In the meantime, China is also facing an aging population as a major threat to its future. Its one-child strategy has been successful and its population is now getting older. The Statistics Office of China has announced that the birth rate is decreasing and this is another crisis for China.

Millions of businesses have had to stop work and lay off their employees due to the pandemic, rising unemployment rates and imposing financial hardships on a population with a lower purchasing power. Chinese leaders are well aware of the problems and the many challenges faced by private businesses and factories alike.

Zero-Covid  and Economic Decline

China’s has thrown the international supply chain into chaos and closed factories due to shortages in raw materials.

While China’s production and retail sales have held up better in April than during the first Covid shock of 2020, “unemployment, housing, and the supply chain are still suffering”, wrote Chief China Economist for Macquarie Larry Hu.

“The disruption to economic activity could well extend into June,” writes Tommy Wu, Lead Economist at Oxford Economics, adding that “recovery of the logistic will likely take weeks.”

To keep growth over 5%, Beijing “would need infrastructure investment to grow 18% during 2022,” estimates Alicia Garcia-Herrero, Chief Asia- Pacific Economist for Natixis.

“From January to March, the average growth for infrastructure investment was 8%; this was only 3% for April; so an 18 % growth rate for infrastructure is nearly off-limits.”

China’s Economic Decline Will Hurt the Global Economy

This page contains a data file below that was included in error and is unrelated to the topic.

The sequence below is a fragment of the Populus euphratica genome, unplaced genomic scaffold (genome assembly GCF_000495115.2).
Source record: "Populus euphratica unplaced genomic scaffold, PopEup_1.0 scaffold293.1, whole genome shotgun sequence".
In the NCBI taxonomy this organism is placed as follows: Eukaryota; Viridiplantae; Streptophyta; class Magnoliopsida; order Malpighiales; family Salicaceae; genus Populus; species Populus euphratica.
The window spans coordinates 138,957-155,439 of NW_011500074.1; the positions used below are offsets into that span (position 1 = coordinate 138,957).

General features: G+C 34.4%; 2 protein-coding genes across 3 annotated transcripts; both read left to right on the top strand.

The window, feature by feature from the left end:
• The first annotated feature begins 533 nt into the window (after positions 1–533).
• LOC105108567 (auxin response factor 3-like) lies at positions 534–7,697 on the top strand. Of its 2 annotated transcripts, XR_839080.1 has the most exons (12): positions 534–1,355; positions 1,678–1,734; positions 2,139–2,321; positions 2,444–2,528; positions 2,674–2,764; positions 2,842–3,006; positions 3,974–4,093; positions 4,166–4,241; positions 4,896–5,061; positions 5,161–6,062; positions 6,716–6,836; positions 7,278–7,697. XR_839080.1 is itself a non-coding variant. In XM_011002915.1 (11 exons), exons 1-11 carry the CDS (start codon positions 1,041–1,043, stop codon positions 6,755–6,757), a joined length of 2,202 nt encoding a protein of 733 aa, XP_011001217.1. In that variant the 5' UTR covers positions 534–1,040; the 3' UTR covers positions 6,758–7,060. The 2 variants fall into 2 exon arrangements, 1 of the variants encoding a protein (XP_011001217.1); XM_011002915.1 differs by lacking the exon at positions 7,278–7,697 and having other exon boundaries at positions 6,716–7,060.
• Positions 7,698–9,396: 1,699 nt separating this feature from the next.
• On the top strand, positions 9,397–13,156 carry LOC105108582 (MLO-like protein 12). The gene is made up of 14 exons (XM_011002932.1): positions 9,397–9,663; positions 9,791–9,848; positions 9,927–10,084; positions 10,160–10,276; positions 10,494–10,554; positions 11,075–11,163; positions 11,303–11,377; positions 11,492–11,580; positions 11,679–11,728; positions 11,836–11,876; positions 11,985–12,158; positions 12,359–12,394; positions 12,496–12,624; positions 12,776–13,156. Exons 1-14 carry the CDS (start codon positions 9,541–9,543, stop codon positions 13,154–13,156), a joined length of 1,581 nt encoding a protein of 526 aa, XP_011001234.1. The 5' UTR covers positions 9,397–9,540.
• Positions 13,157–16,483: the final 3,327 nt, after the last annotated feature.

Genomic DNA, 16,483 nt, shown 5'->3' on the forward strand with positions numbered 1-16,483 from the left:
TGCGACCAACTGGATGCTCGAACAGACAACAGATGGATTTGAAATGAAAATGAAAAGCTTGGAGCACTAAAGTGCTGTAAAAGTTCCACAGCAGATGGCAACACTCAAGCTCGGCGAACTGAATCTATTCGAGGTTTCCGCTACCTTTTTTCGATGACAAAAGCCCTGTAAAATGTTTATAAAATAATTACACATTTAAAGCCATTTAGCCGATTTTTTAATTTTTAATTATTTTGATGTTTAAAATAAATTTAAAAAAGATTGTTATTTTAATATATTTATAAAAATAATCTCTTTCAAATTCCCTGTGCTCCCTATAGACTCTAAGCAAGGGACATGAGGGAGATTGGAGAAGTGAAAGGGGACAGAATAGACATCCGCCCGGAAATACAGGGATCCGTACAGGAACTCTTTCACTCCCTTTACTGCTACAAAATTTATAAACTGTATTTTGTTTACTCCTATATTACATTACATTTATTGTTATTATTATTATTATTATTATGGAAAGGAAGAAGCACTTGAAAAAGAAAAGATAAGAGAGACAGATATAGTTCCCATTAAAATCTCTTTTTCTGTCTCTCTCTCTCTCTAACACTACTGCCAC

Over the past decades, China’s industry has become one of the most powerful poles and all countries around the world have had an expanded relationship with this country.

But Covid-19 has slowed down Chinese businesses and the decline has spiked since 2020. Prior to this, China had the biggest economy in the world and enjoyed a fantastic growth in the export of machinery, equipment, and consumer products.

The pandemic has been the main cause of a slump in Chinese economy from a 10.6% rate of growth in 2010 to a 2.3% growth in 2020. Evidence shows that this rate of economic decline in China has had a direct effect on different businesses around the world. Because Chinese goods were at the top of the list on the international markets and a large number of countries depended on the industry of this country.

Presently, Xi Ping is facing many problems ahead of re-election as General Secretary of the Communist Party. If his government is unable to control the spread of the coronavirus, he will lose his position. Not being able to control the current situation will make him an inefficient leader who has not been able to manage the country and its problems. As his country faced a growing crisis, Xi Ping was spending his time visiting the Winter Olympics being held in Beijing.

Despite promising to resolve all these issues, Xi Ping has not been seen to take any positive measures in this regard. Evidence shows that Xi Ping’s shortfalls and China’s economic decline will have unpredictable consequences for the world and the global economy.